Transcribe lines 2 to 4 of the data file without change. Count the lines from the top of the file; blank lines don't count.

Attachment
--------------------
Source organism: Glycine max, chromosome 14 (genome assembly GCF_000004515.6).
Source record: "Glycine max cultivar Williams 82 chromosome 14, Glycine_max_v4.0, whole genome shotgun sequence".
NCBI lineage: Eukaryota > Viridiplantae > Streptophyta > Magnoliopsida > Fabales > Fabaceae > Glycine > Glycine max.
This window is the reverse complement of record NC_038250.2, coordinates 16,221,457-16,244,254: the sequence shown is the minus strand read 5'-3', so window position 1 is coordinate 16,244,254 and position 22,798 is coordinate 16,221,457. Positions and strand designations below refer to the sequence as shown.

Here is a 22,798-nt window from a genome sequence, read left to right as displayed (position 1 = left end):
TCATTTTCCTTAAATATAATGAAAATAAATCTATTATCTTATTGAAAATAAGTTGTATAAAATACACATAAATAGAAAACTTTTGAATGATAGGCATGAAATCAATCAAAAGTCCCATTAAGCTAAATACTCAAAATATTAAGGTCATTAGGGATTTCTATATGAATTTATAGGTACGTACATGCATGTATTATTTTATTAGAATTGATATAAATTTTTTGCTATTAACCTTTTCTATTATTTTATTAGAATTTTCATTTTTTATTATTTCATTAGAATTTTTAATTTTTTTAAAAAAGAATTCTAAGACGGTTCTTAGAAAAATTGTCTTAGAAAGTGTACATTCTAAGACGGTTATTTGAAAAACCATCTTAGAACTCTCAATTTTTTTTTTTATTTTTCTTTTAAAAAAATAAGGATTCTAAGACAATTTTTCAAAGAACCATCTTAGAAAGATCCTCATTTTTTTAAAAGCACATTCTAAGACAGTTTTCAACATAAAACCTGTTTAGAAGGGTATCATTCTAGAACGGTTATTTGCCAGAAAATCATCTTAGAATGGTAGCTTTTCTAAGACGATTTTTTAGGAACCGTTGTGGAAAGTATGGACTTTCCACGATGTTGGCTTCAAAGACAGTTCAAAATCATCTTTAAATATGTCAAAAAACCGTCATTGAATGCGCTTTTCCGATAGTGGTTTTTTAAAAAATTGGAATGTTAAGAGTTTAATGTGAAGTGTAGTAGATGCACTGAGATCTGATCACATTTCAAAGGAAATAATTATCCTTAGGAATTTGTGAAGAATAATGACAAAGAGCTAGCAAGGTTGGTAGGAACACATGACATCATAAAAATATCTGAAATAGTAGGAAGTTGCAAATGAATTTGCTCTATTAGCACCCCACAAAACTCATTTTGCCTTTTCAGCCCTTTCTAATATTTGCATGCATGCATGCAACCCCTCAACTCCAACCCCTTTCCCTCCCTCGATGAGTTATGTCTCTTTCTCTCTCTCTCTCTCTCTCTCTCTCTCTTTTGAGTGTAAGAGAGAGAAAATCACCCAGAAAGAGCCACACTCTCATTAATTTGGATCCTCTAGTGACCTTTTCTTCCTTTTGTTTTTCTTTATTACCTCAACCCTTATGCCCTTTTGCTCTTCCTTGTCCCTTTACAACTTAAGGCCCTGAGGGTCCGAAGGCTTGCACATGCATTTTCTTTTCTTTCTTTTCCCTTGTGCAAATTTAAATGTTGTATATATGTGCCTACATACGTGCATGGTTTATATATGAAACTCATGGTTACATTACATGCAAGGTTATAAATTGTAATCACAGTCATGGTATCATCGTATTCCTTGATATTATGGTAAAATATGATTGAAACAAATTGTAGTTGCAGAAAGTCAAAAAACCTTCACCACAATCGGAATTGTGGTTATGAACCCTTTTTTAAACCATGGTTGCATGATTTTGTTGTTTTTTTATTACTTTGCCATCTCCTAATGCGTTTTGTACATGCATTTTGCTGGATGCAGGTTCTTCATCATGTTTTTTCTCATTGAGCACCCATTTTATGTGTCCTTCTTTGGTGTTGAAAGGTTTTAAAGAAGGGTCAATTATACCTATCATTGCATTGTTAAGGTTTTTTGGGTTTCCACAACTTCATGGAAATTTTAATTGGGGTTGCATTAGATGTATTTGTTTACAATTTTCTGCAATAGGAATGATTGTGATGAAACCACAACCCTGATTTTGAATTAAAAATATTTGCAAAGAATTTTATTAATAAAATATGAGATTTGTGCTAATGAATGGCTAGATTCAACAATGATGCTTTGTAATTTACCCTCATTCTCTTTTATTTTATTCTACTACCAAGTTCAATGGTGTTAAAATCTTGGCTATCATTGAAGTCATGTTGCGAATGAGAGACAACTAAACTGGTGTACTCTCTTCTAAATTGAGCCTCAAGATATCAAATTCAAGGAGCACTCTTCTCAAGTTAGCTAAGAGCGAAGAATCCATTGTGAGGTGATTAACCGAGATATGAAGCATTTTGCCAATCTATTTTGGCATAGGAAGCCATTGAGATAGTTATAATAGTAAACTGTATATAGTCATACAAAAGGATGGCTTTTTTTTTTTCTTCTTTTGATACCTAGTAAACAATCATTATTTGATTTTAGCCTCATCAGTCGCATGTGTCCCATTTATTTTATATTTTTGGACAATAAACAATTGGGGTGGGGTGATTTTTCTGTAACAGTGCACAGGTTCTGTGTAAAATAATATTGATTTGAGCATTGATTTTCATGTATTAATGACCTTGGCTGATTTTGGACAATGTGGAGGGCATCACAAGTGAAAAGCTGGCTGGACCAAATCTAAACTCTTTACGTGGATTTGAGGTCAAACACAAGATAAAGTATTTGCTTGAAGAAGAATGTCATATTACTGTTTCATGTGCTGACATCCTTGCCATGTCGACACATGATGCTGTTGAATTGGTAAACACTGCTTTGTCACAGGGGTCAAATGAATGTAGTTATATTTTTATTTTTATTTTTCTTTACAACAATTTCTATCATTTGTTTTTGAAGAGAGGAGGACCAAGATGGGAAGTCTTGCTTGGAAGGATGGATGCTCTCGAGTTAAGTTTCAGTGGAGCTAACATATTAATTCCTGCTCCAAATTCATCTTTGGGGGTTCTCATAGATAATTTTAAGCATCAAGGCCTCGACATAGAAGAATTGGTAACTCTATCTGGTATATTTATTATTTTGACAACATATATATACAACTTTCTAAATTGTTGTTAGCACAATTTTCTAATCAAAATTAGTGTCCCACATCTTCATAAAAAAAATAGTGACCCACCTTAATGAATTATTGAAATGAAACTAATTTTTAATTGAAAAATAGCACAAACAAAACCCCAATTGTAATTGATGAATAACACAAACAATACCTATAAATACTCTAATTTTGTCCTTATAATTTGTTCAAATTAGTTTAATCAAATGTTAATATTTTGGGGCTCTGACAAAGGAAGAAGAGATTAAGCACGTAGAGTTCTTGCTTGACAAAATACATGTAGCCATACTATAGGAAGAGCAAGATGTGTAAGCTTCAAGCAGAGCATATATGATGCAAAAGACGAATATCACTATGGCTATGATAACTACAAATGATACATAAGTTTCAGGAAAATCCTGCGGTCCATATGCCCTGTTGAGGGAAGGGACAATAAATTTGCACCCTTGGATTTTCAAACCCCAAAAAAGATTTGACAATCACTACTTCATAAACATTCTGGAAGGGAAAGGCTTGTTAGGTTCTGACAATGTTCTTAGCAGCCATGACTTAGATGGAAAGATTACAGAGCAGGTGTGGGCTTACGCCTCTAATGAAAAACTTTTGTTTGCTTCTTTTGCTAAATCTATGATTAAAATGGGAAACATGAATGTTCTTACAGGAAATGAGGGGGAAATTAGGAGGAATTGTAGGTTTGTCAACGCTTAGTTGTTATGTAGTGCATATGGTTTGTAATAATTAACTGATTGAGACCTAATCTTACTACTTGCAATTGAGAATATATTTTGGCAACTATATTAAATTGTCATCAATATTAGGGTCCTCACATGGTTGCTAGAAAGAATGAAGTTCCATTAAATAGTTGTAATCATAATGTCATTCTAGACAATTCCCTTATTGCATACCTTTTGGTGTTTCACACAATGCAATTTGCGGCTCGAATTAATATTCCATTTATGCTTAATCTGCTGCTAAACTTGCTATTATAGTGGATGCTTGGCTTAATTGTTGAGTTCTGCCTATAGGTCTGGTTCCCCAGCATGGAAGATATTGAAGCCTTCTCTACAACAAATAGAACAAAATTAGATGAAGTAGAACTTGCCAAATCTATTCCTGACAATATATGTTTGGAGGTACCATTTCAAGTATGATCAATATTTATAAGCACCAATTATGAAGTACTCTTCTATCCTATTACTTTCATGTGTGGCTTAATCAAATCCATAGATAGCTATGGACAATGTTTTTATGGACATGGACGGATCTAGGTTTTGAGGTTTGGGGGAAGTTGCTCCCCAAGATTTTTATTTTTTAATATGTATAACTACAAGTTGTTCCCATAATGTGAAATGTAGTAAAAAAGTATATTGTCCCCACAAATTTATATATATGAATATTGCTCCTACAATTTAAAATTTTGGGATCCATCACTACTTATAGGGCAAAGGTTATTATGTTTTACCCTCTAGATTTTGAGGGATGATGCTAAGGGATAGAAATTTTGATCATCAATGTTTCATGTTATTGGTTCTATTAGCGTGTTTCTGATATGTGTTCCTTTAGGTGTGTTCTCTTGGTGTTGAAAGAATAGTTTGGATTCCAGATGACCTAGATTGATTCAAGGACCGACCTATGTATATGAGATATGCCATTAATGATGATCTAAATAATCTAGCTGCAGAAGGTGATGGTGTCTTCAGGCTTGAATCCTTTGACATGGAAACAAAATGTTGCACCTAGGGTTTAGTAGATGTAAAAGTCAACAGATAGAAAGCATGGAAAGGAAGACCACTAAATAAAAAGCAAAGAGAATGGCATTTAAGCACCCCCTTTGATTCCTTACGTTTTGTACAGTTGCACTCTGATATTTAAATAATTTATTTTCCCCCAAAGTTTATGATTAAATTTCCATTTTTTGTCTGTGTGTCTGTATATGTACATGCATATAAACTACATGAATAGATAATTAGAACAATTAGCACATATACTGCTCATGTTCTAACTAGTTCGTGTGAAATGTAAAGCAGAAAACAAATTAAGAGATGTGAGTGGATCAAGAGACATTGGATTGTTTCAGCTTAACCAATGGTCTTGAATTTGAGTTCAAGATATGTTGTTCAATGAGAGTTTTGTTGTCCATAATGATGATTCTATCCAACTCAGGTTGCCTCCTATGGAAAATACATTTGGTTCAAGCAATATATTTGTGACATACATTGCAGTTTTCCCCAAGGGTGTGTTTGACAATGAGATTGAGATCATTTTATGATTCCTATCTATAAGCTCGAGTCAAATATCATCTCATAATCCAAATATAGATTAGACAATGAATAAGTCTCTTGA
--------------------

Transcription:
Source record: "Glycine max cultivar Williams 82 chromosome 14, Glycine_max_v4.0, whole genome shotgun sequence".
NCBI lineage: Eukaryota > Viridiplantae > Streptophyta > Magnoliopsida > Fabales > Fabaceae > Glycine > Glycine max.
This window is the reverse complement of record NC_038250.2, coordinates 16,221,457-16,244,254: the sequence shown is the minus strand read 5'-3', so window position 1 is coordinate 16,244,254 and position 22,798 is coordinate 16,221,457. Positions and strand designations below refer to the sequence as shown.